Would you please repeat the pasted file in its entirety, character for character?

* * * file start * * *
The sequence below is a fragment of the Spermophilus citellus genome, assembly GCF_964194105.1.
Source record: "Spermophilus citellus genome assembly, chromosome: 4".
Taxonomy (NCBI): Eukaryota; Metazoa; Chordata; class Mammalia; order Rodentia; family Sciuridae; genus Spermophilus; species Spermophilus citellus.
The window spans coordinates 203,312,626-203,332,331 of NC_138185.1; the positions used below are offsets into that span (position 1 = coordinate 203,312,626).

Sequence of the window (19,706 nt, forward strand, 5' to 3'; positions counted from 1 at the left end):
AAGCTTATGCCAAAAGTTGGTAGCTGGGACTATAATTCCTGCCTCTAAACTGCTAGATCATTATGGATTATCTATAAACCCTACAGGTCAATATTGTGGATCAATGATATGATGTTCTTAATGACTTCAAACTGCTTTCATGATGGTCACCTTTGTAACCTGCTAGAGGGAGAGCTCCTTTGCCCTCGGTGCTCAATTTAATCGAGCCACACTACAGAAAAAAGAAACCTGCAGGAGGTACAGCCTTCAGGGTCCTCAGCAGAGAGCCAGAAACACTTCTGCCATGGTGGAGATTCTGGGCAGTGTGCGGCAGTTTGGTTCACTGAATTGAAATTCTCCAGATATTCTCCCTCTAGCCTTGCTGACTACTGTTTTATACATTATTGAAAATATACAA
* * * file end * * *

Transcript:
The sequence below is a fragment of the Spermophilus citellus genome, assembly GCF_964194105.1.
Source record: "Spermophilus citellus genome assembly, chromosome: 4".
Taxonomy (NCBI): Eukaryota; Metazoa; Chordata; class Mammalia; order Rodentia; family Sciuridae; genus Spermophilus; species Spermophilus citellus.
The window spans coordinates 203,312,626-203,332,331 of NC_138185.1; the positions used below are offsets into that span (position 1 = coordinate 203,312,626).

Sequence of the window (19,706 nt, forward strand, 5' to 3'; positions counted from 1 at the left end):
AAGCTTATGCCAAAAGTTGGTAGCTGGGACTATAATTCCTGCCTCTAAACTGCTAGATCATTATGGATTATCTATAAACCCTACAGGTCAATATTGTGGATCAATGATATGATGTTCTTAATGACTTCAAACTGCTTTCATGATGGTCACCTTTGTAACCTGCTAGAGGGAGAGCTCCTTTGCCCTCGGTGCTCAATTTAATCGAGCCACACTACAGAAAAAAGAAACCTGCAGGAGGTACAGCCTTCAGGGTCCTCAGCAGAGAGCCAGAAACACTTCTGCCATGGTGGAGATTCTGGGCAGTGTGCGGCAGTTTGGTTCACTGAATTGAAATTCTCCAGATATTCTCCCTCTAGCCTTGCTGACTACTGTTTTATACATTATTGAAAATATACAA